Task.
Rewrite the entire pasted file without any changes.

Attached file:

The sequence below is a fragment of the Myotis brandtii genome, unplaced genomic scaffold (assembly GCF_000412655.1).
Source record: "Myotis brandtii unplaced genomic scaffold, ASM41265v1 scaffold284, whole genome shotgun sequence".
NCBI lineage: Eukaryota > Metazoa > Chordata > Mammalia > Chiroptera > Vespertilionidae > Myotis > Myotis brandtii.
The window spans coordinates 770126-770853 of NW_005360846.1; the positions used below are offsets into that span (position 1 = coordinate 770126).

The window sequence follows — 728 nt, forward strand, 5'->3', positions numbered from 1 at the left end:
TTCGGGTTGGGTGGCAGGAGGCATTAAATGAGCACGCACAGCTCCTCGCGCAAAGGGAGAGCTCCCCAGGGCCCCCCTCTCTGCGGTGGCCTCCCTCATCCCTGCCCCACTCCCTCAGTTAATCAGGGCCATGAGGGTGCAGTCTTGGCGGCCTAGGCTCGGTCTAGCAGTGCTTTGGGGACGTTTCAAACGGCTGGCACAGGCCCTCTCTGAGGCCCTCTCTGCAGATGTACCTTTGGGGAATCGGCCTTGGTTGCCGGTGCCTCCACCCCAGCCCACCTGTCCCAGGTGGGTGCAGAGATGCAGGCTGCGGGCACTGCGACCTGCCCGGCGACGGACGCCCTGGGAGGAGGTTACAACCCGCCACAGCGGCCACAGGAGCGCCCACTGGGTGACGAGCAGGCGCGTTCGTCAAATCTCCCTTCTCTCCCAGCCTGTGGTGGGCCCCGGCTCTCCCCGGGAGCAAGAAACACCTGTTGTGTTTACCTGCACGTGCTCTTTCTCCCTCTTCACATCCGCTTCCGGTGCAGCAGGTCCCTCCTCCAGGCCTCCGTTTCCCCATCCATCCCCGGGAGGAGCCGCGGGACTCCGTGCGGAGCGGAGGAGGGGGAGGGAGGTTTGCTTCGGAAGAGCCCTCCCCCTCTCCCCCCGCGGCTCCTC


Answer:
The sequence below is a fragment of the Myotis brandtii genome, unplaced genomic scaffold (assembly GCF_000412655.1).
Source record: "Myotis brandtii unplaced genomic scaffold, ASM41265v1 scaffold284, whole genome shotgun sequence".
NCBI lineage: Eukaryota > Metazoa > Chordata > Mammalia > Chiroptera > Vespertilionidae > Myotis > Myotis brandtii.
The window spans coordinates 770126-770853 of NW_005360846.1; the positions used below are offsets into that span (position 1 = coordinate 770126).

The window sequence follows — 728 nt, forward strand, 5'->3', positions numbered from 1 at the left end:
TTCGGGTTGGGTGGCAGGAGGCATTAAATGAGCACGCACAGCTCCTCGCGCAAAGGGAGAGCTCCCCAGGGCCCCCCTCTCTGCGGTGGCCTCCCTCATCCCTGCCCCACTCCCTCAGTTAATCAGGGCCATGAGGGTGCAGTCTTGGCGGCCTAGGCTCGGTCTAGCAGTGCTTTGGGGACGTTTCAAACGGCTGGCACAGGCCCTCTCTGAGGCCCTCTCTGCAGATGTACCTTTGGGGAATCGGCCTTGGTTGCCGGTGCCTCCACCCCAGCCCACCTGTCCCAGGTGGGTGCAGAGATGCAGGCTGCGGGCACTGCGACCTGCCCGGCGACGGACGCCCTGGGAGGAGGTTACAACCCGCCACAGCGGCCACAGGAGCGCCCACTGGGTGACGAGCAGGCGCGTTCGTCAAATCTCCCTTCTCTCCCAGCCTGTGGTGGGCCCCGGCTCTCCCCGGGAGCAAGAAACACCTGTTGTGTTTACCTGCACGTGCTCTTTCTCCCTCTTCACATCCGCTTCCGGTGCAGCAGGTCCCTCCTCCAGGCCTCCGTTTCCCCATCCATCCCCGGGAGGAGCCGCGGGACTCCGTGCGGAGCGGAGGAGGGGGAGGGAGGTTTGCTTCGGAAGAGCCCTCCCCCTCTCCCCCCGCGGCTCCTC